Before Steve Wozniak and Steve Jobs built Apple in the 1970s, they were phone phreaks.
The Blue Box was illegal, but the specifications for hacking into the telephone network were published in a telephone company journal and many youngsters with a flair for electronics built them.
So we’re sitting in the payphone trying to make a blue box call. And the operator comes back on the line. And we’re all scared and we’d try it again. … And she comes back on the line; we’re all scared so we put in money. And then a cop car pulls up. And Steve was shaking, you know, and he got the blue box back into my pocket. I got it– he got it to me because the cop turned to look in the bushes for drugs or something, you know? So I put the box in my pocket. The cop pats me down and says, “What’s this?” I said, “It’s an electronic music synthesizer.” Wasn’t too musical. Second cop says, “What’s the orange button for?” “It’s for calibration,” says Steve.
— Steve Wozniak,
lecture at Computer History Museum, 2002
The “two Steves” had a great deal of fun building and using them for “ethical hacking,” with Wozniak building the kits and Jobs selling them—a pattern which would emerge again and again in the lives of these two innovators. (Wozniak once telephoned the Vatican, pretended to be Henry Kissinger and asked to speak to the Pope—just to see if he could. When someone answered, Woz got scared and hung up.)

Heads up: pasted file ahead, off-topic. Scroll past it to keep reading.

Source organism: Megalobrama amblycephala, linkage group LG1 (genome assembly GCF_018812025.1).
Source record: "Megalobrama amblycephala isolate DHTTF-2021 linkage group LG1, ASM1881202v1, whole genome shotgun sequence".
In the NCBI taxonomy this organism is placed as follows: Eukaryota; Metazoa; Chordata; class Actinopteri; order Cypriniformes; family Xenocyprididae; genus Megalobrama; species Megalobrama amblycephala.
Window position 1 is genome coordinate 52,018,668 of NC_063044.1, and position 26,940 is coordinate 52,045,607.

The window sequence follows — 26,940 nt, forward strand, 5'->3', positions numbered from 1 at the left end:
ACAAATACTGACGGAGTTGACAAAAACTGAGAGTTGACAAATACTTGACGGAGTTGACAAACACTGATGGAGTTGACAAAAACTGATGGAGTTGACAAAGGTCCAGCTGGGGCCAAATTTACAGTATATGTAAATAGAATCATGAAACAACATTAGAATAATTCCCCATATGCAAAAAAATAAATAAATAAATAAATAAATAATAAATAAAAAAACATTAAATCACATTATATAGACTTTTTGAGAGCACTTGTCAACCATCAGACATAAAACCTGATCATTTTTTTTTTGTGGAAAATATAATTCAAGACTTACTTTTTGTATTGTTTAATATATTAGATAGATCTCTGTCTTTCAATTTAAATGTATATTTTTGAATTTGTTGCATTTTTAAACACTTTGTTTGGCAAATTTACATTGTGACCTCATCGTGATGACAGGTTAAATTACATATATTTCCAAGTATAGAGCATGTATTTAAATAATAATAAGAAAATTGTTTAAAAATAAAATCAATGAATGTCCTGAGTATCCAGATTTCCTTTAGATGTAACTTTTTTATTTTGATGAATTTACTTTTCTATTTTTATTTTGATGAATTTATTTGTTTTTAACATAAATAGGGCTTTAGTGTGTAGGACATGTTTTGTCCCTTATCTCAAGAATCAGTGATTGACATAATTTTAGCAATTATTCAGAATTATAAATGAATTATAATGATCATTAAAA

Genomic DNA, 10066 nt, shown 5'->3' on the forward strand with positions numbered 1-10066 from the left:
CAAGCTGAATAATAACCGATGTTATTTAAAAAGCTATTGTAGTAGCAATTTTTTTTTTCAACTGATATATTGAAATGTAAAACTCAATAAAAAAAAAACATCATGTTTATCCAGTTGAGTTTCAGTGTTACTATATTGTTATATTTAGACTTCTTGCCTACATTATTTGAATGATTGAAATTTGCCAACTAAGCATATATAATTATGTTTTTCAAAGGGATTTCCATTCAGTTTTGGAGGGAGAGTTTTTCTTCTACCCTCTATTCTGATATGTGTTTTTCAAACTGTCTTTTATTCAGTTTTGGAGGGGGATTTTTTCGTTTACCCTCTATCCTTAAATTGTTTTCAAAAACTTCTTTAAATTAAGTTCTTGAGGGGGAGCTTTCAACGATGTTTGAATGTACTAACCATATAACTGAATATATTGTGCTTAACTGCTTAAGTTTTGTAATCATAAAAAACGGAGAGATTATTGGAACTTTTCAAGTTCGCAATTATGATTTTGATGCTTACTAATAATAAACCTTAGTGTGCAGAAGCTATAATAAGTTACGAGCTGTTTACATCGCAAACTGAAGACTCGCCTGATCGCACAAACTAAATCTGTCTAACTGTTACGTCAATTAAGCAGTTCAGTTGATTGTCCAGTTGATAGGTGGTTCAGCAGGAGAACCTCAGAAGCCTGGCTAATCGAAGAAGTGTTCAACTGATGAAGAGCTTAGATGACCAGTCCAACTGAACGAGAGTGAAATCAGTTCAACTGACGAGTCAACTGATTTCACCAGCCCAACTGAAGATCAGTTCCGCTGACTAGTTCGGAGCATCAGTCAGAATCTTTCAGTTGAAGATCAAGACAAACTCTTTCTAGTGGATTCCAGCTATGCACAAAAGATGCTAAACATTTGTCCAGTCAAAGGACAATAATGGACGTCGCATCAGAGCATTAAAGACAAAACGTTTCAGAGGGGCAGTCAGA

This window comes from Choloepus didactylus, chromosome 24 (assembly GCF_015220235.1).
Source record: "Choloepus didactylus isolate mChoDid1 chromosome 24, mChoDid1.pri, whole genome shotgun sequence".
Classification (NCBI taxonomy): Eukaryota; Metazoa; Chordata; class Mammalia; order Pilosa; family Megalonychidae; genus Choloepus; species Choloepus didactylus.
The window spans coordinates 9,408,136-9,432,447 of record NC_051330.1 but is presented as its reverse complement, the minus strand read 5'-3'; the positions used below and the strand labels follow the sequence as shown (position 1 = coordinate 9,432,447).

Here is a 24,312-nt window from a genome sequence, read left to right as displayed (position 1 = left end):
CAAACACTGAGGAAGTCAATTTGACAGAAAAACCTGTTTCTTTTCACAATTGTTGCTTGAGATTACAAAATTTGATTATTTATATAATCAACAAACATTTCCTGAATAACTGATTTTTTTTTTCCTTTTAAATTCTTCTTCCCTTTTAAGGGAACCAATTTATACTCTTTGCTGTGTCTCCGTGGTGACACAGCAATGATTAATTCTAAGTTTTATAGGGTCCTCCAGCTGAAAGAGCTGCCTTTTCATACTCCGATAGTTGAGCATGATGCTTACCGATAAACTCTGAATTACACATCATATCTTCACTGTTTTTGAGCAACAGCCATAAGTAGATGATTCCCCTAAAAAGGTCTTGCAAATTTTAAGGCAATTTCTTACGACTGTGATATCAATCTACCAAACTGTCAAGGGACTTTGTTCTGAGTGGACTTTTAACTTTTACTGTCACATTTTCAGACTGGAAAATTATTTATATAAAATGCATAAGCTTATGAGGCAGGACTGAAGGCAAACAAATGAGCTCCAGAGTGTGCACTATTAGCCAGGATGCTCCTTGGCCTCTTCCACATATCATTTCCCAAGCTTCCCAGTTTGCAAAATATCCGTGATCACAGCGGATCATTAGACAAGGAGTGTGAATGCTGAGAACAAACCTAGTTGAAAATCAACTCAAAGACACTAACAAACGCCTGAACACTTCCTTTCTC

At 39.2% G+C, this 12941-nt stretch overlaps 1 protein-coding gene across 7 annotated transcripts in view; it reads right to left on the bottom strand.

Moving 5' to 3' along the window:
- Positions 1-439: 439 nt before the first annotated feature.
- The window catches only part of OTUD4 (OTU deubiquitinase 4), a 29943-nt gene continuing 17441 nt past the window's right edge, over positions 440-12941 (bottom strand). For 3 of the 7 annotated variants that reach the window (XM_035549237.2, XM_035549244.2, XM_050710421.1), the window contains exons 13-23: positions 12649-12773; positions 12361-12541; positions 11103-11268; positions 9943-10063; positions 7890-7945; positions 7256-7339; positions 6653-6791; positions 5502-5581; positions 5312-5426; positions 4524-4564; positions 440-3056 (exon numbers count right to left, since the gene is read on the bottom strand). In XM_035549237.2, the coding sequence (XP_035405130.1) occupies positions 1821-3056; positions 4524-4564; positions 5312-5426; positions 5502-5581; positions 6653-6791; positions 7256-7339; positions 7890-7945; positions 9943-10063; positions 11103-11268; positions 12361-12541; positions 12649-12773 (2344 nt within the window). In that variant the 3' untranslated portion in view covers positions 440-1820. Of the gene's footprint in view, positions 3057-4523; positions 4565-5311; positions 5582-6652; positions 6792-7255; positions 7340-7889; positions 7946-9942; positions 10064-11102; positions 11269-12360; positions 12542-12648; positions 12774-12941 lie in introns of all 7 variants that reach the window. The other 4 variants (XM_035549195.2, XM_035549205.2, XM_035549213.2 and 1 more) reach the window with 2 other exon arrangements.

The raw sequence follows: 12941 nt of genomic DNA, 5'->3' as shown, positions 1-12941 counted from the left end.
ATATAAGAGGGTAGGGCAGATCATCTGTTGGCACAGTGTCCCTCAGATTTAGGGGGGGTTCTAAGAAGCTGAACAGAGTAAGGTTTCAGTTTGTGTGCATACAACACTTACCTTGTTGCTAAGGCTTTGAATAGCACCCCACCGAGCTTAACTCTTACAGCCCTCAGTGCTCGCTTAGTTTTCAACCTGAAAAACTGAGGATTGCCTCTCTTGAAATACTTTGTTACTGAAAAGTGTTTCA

These early playful roots are what Wozniak remembers most fondly of Jobs. As columnist Mike Cassidy recalled in a San Jose Mercury News interview, what these two friends most remembered was “not bringing computers to the masses … or the many ‘aha’ moments designing computers. Instead, it’s the time the two tried to unfurl a banner depicting a middle finger salute from the roof of Homestead High School…” or their many Blue Box exploits. Walter Isaacson, Jobs’s official biographer, cites Jobs reflecting on the Blue Box:
If it hadn’t been for the Blue Boxes, there would have been no Apple. I’m 100% sure of that. Woz and I learned how to work together, and we gained the confidence that we could solve technical problems and actually put something into production.
(Isaacson, p. 30)
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